Wednesday, December 16, 2009

Hey, that's a real story

This is particularly devoid of content: http://news.bbc.co.uk/1/hi/world/middle_east/8415377.stm

Some archaeologists have found a burial shroud. Nice work, but not the sort of thing the public at large is likely to be interested in. However, it was found in Jerusalem and dates from "The Time of Jesus!", which is presumably a technical term archaeologists use.

The Turin Shroud, on the other hand, does not date from The Land of J sorry The Time of Jesus. There are all sorts of stories about Jesus' shroud and countless other relics dating from the Middle Ages and many fake relics were constructed at that time. Not entirely surprisingly, radiocarbon dating puts the (Turin) shroud bang smack in the 13th-14th century.

The BBC isn't interested in this, of course. It would break the already bewilderingly tenuous 'link' between the Turin Shroud and this new find, which was already weaker than a kitten that has been off it's milk.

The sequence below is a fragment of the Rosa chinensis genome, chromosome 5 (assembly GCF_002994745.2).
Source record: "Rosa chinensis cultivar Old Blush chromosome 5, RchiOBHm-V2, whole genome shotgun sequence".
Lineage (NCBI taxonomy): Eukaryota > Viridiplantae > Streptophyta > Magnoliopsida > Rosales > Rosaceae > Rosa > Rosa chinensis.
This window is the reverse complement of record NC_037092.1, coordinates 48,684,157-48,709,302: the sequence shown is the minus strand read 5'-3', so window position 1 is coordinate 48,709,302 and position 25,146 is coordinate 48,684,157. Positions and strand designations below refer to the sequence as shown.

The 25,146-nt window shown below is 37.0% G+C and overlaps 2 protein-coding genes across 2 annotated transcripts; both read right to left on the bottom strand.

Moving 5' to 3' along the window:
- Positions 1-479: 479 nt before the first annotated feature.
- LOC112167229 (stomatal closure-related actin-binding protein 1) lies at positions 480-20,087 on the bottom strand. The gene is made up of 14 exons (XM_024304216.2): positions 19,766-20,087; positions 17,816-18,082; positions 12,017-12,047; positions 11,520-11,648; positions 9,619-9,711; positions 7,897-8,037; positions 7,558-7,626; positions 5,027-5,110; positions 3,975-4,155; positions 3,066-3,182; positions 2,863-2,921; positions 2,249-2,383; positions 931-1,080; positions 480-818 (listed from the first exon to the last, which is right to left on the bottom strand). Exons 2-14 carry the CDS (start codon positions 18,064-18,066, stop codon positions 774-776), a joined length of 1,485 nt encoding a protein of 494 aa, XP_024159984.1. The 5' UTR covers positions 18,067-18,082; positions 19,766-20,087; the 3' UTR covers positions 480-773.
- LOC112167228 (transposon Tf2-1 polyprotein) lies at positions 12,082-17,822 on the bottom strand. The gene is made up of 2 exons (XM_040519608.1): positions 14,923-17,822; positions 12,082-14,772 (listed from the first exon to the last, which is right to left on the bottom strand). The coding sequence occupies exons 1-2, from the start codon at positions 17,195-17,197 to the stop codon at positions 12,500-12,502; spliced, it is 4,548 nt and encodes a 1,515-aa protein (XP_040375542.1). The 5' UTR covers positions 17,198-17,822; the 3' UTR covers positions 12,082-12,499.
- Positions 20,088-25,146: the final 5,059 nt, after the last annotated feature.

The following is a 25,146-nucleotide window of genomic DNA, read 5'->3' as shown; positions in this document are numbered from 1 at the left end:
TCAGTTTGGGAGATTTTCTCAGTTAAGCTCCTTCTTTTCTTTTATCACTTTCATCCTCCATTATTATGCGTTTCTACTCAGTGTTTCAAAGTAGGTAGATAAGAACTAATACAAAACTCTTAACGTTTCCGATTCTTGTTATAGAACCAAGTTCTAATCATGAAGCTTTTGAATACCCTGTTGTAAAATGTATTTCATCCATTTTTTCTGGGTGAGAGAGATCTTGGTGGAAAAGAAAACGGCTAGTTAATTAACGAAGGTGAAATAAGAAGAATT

The BBC is anxious to point out that some people believe it's Jesus' shroud while others believe it isn't, which implies these beliefs are equally valid. They are not. One is based on nothing at all, one is based on actually dating and otherwise analysing the shroud, using techniques that are known to work to within known error tolerances.

This is the bit that galls me:

Tests 20 years ago dated the fabric to the Middle Ages, but believers say the cloth, which bears the imprint of a man's face, is an authentic image of Christ.

But? BUT? Surely this should read:

Tests 20 years ago dated the fabric to the Middle Ages and believers say the cloth, which bears the imprint of a man's face, is an authentic image of Christ.

There's no but. The fact that some people claim idiotic things about the shroud doesn't cast the least doubt on its properly established date using radiocarbon dating.

No...wait...it says there's an imprint of a man's face? It's suddenly an imprint? I would call it more of a....daub.

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